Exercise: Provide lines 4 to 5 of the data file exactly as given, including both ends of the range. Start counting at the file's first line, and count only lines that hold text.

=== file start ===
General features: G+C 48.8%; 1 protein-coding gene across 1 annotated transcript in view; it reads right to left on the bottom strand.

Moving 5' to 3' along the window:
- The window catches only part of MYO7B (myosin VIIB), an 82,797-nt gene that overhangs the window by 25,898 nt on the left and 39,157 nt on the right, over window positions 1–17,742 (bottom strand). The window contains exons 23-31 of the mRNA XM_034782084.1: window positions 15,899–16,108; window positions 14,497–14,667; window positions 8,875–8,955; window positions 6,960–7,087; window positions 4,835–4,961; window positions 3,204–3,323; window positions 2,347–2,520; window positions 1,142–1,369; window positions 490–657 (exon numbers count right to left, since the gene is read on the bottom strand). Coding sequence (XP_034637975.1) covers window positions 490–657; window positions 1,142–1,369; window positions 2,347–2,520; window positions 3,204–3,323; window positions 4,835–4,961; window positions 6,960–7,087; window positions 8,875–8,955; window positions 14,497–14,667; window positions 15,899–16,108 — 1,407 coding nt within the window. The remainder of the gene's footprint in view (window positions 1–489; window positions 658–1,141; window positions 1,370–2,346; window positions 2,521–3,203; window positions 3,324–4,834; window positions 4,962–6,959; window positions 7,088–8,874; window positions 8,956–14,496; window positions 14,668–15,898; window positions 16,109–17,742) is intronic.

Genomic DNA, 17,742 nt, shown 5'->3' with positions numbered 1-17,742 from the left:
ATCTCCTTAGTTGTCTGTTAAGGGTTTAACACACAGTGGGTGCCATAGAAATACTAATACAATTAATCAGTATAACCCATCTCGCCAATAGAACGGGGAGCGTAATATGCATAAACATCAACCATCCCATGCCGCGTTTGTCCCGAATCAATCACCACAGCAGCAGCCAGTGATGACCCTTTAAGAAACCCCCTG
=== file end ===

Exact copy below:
Genomic DNA, 17,742 nt, shown 5'->3' with positions numbered 1-17,742 from the left:
ATCTCCTTAGTTGTCTGTTAAGGGTTTAACACACAGTGGGTGCCATAGAAATACTAATACAATTAATCAGTATAACCCATCTCGCCAATAGAACGGGGAGCGTAATATGCATAAACATCAACCATCCCATGCCGCGTTTGTCCCGAATCAATCACCACAGCAGCAGCCAGTGATGACCCTTTAAGAAACCCCCTG